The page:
Excerpts of BYU to fold its Women's Research Institute by Brian Maffly, Salt Lake Tribune
Some faculty members at Brigham Young University are mourning the apparent demise of the school's Women's Research Institute, an interdisciplinary center that has sponsored research across the academic spectrum for three decades.
Administration officials announced the move last week, calling it a reorganization that "will result in significantly expanded resources and creative activities pertaining to women," according to BYU spokeswoman Carri Jenkins.
But in an Internet posting, unnamed WRI-affiliated faculty noted that the reorganization removes an institution with a record of coordinating research across disciplines, from ancient scripture to health science. The center, with 83 affiliated faculty from nearly every department on campus, has published dozens of papers, notably in the areas of peace and violence.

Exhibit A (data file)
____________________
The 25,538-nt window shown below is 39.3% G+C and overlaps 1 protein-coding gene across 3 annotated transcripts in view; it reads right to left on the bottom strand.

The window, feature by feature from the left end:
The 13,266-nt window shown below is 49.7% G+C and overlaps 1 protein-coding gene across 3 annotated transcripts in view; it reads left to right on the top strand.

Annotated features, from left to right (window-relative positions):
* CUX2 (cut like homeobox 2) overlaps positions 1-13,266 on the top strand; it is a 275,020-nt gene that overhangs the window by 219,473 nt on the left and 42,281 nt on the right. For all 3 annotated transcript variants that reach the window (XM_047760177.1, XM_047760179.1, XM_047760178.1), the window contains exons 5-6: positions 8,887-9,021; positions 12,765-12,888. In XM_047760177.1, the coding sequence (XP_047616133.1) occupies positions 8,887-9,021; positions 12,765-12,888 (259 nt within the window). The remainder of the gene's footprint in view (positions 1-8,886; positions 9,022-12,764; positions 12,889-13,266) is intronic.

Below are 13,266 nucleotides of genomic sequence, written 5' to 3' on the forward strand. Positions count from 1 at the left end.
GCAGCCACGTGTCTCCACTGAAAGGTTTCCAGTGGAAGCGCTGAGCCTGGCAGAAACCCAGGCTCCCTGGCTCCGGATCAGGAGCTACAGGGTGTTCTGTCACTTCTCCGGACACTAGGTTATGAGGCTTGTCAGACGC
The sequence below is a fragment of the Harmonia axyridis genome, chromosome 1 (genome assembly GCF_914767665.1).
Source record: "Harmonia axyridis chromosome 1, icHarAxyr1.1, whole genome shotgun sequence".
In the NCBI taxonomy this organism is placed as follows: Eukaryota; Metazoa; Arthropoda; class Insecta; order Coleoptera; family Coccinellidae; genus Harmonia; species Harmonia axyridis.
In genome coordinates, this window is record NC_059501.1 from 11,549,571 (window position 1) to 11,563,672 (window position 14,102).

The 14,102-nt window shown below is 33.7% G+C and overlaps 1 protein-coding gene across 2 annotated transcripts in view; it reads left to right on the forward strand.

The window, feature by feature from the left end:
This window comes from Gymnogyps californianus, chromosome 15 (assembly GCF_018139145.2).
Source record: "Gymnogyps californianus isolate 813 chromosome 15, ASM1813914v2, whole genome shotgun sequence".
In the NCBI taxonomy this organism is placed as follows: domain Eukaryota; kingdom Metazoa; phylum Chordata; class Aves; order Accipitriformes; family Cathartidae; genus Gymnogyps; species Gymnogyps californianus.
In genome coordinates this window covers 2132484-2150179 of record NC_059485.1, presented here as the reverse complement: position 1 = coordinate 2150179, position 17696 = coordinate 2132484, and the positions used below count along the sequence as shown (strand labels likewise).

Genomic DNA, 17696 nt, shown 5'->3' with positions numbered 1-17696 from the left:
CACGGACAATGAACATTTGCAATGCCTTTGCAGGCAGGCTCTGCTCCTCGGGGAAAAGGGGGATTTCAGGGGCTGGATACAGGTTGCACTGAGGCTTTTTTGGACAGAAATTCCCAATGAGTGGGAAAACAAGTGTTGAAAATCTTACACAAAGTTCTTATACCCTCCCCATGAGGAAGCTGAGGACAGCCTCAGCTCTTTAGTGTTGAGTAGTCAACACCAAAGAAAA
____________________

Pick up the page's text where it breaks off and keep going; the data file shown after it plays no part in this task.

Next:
"This is really significant research that has been recognized at the highest levels in social science and it's disappearing as a university priority. It's utterly lamentable because there's still a need for that," said political science professor Valerie Hudson in an interview.
An outside scholar called WRI's elimination "unfortunate," particularly in light of BYU's troubled history with women's studies. In the mid 1990s, a popular women's conference was launched and folded amid much controversy, noted Christine Talbot, a scholar of Mormon history who coordinates University of Northern Colorado's women's studies program.
"A lot of people saw the institute as an effort to revamp women's studies on that campus," said Talbot, who completed her doctoral work at the University of Utah three years ago. "It's the only place in the United States that is a focal point for Mormon women's history."
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